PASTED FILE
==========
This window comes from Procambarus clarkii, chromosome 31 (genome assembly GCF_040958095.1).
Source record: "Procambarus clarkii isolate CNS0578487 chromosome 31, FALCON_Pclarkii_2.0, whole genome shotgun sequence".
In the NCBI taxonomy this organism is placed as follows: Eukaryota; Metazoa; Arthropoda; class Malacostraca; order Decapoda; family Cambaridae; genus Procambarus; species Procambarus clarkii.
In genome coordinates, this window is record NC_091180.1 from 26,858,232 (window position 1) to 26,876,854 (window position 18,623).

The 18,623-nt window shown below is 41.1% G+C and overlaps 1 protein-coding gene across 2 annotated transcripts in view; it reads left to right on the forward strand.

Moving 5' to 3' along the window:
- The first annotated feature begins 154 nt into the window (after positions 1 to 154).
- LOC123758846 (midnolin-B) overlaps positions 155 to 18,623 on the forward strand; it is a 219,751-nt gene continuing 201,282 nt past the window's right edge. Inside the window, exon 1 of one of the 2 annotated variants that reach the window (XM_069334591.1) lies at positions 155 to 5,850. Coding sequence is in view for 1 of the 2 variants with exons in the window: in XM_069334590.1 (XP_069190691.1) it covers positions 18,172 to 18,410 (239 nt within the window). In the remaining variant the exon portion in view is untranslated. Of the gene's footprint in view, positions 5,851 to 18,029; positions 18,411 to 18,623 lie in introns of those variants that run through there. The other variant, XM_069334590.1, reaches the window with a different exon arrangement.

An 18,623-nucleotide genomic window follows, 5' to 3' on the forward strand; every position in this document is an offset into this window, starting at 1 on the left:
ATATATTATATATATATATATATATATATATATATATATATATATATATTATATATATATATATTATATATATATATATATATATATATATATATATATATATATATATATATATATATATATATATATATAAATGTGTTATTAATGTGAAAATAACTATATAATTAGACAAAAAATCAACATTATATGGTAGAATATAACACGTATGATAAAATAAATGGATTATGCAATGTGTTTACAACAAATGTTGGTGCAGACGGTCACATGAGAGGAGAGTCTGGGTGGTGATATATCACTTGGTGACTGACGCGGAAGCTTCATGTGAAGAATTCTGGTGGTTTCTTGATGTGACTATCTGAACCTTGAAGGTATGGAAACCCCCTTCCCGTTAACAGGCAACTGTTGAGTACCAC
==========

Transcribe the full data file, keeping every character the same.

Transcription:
This window comes from Procambarus clarkii, chromosome 31 (genome assembly GCF_040958095.1).
Source record: "Procambarus clarkii isolate CNS0578487 chromosome 31, FALCON_Pclarkii_2.0, whole genome shotgun sequence".
In the NCBI taxonomy this organism is placed as follows: Eukaryota; Metazoa; Arthropoda; class Malacostraca; order Decapoda; family Cambaridae; genus Procambarus; species Procambarus clarkii.
In genome coordinates, this window is record NC_091180.1 from 26,858,232 (window position 1) to 26,876,854 (window position 18,623).

The 18,623-nt window shown below is 41.1% G+C and overlaps 1 protein-coding gene across 2 annotated transcripts in view; it reads left to right on the forward strand.

Moving 5' to 3' along the window:
- The first annotated feature begins 154 nt into the window (after positions 1 to 154).
- LOC123758846 (midnolin-B) overlaps positions 155 to 18,623 on the forward strand; it is a 219,751-nt gene continuing 201,282 nt past the window's right edge. Inside the window, exon 1 of one of the 2 annotated variants that reach the window (XM_069334591.1) lies at positions 155 to 5,850. Coding sequence is in view for 1 of the 2 variants with exons in the window: in XM_069334590.1 (XP_069190691.1) it covers positions 18,172 to 18,410 (239 nt within the window). In the remaining variant the exon portion in view is untranslated. Of the gene's footprint in view, positions 5,851 to 18,029; positions 18,411 to 18,623 lie in introns of those variants that run through there. The other variant, XM_069334590.1, reaches the window with a different exon arrangement.

An 18,623-nucleotide genomic window follows, 5' to 3' on the forward strand; every position in this document is an offset into this window, starting at 1 on the left:
ATATATTATATATATATATATATATATATATATATATATATATATATATTATATATATATATATTATATATATATATATATATATATATATATATATATATATATATATATATATATATATATATATATATAAATGTGTTATTAATGTGAAAATAACTATATAATTAGACAAAAAATCAACATTATATGGTAGAATATAACACGTATGATAAAATAAATGGATTATGCAATGTGTTTACAACAAATGTTGGTGCAGACGGTCACATGAGAGGAGAGTCTGGGTGGTGATATATCACTTGGTGACTGACGCGGAAGCTTCATGTGAAGAATTCTGGTGGTTTCTTGATGTGACTATCTGAACCTTGAAGGTATGGAAACCCCCTTCCCGTTAACAGGCAACTGTTGAGTACCAC